Osprey's World Tour sees us delving into our extensive backlist of books as we explore the globe through military history.

Today Osprey's World Tour is taking us to the Netherlands, once one of Europe's naval superpowers. The illustration chosen reflects the nation's maritime history, with a piece of artwork drawn from New Vanguard 183: Warships of the Anglo-Dutch Wars 1652–74. It depicts naval combat at the Raid on the Medway, 1667.

Raid on the Medway, 1667

Extract taken from New Vanguard 183: Warships of the Anglo-Dutch Wars 1652–74 by Angus Konstam

The foundations for the spectacular Dutch raid on the main English fleet anchorage in the River Medway were laid by Charles II. The extravagant expenditure of the King and his court had all but bankrupted the country, and so to save money the bulk of the fleet was placed in reserve during 1667. Instead the English relied on their coastal defences to keep the enemy at bay. The Medway was actually poorly defended, with just one fort at Sheerness guarding the mouth of the river, and a boom and a handful of gun batteries protecting the main anchorage further upstream. On 10 June the Dutch stormed and captured the fort at Sheerness, and the following day the fleet entered the river. On the morning of 12 June they broke the boom and negotiated the line of hastily sunk blockships. The English fleet was trapped and helpless, and the following day the Dutch arrived off Chatham, and burned or forced aground several major warships before departing for Holland, with the captured Royal Charles in tow. It was a humiliating blow for the Restoration navy, and it forced Charles II to sign an unfavourable peace treaty with the victors. This plate shows the moment when the 36-gun Dutch warship Vrede from the Amsterdam Admiralty broke the boom. Beyond her lay the 42-gun Fourth Rate HMS Unity (formerly the Eendracht), which had been captured from the Dutch in 1665. The English warship was brushed aside, and forced to flee upriver to avoid the Dutch fireships that followed astern of the Vrede. She was captured the following day.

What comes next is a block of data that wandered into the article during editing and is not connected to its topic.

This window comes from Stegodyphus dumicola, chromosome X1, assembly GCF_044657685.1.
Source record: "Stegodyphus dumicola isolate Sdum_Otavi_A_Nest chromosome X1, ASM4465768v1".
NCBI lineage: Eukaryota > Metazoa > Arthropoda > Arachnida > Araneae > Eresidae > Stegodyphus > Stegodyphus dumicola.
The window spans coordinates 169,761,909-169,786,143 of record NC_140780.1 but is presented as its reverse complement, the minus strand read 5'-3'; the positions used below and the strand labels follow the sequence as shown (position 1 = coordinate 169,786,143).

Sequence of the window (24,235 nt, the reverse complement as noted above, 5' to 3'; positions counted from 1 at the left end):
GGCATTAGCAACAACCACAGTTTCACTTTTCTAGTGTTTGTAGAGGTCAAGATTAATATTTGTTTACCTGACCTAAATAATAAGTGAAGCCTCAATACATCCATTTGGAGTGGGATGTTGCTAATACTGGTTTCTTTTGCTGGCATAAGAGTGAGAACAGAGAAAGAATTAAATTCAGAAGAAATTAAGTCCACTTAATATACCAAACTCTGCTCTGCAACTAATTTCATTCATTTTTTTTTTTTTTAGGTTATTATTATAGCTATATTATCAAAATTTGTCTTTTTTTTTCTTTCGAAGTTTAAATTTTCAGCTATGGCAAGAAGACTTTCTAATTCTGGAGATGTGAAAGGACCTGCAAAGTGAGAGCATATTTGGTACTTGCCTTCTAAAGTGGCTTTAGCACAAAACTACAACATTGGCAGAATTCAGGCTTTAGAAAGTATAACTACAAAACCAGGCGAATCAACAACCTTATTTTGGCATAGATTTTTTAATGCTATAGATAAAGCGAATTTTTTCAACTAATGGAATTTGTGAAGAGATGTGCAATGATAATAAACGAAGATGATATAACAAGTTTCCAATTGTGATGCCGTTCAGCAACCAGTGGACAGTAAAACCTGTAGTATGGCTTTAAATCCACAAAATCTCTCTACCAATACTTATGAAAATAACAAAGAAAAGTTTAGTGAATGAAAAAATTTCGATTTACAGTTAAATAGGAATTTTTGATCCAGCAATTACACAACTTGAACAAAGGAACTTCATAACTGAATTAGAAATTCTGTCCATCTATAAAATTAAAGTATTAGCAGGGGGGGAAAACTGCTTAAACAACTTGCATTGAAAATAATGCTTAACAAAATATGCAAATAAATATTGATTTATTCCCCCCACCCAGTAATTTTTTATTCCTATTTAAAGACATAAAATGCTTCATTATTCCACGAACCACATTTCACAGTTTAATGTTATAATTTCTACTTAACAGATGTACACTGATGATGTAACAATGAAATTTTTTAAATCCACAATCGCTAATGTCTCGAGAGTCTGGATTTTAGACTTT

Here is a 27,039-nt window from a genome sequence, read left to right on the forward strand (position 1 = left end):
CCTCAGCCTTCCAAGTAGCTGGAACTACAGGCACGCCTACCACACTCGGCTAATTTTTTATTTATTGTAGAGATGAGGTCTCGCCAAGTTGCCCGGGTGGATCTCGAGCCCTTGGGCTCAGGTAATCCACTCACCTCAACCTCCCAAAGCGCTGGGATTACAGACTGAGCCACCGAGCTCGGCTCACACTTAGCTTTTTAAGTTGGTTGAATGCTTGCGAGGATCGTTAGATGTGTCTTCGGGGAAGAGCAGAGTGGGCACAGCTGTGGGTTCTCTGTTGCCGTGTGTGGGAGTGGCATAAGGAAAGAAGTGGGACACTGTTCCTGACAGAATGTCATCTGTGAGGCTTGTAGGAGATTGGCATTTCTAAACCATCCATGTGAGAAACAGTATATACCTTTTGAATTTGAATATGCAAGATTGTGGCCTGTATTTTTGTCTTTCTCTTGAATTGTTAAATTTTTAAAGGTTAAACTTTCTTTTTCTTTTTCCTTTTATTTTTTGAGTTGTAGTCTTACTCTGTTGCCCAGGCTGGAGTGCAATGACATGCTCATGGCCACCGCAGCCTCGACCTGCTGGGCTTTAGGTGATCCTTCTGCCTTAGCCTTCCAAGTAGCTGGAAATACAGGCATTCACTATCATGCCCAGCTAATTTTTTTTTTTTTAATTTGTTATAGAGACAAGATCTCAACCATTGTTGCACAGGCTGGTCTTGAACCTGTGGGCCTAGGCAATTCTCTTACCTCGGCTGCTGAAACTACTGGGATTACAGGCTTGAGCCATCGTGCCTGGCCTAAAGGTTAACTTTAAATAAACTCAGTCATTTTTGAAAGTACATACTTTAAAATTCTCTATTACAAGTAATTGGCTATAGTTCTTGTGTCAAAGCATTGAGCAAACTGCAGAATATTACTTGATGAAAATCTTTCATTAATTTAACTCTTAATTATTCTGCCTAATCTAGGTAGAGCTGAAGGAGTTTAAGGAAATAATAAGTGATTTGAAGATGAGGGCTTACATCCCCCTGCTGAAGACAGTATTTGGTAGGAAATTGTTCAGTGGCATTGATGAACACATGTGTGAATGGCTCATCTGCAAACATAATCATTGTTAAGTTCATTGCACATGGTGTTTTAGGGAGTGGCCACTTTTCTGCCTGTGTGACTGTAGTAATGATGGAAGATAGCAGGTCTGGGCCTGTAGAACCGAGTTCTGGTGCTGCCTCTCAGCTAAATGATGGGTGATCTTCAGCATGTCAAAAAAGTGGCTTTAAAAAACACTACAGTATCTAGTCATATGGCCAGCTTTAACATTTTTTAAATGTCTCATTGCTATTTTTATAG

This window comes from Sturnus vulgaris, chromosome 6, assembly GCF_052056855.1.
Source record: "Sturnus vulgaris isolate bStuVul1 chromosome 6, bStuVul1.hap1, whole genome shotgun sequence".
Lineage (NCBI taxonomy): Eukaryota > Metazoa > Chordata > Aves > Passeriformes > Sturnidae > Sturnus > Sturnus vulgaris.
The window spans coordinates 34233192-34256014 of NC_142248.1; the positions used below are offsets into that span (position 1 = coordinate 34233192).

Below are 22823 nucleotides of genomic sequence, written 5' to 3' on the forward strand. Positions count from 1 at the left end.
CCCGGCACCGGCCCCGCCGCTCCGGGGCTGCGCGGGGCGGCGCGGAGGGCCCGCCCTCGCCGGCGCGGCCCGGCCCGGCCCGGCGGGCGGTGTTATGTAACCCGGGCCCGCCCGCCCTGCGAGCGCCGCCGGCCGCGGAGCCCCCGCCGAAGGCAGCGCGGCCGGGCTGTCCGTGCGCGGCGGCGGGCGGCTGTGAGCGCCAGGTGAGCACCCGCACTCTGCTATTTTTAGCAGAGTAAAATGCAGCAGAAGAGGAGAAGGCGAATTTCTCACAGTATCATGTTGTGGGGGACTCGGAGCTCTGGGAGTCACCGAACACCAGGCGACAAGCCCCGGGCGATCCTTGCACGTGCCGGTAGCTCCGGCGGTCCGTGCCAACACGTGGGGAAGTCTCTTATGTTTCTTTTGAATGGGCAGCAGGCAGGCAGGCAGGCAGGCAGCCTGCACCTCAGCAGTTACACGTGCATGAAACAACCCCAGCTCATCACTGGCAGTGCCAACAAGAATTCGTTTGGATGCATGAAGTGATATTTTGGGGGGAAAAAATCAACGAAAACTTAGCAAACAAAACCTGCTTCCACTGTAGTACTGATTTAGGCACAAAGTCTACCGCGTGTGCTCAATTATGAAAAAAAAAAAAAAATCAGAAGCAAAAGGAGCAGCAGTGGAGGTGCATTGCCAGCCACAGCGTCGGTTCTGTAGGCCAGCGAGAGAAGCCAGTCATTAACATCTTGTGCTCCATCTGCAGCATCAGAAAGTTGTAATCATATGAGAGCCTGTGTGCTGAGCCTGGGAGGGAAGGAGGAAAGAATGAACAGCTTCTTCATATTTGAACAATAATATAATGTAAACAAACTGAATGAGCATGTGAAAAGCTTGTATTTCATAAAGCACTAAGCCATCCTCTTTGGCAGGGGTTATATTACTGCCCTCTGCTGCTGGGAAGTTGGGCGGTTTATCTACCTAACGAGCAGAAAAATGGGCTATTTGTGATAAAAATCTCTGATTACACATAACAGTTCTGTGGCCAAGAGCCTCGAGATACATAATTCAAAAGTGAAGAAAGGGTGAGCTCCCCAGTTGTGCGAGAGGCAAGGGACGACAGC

Further Reading

If you would like to read more about Dutch military history then these books could be just for you!

Men-at-Arms 371: Wellington's Dutch Allies 1815
Men-at-Arms 493: Hitler's Blitzkrieg Enemies 1940
Campaign 270: Operation Market-Garden 1944 (1)
Fortress 89: The Atlantic Wall (2)
New Vanguard 183: Warships of the Anglo-Dutch Wars 1652–74

Is there a certain period of Dutch military history that really floats your boat? Let us know in the comments section.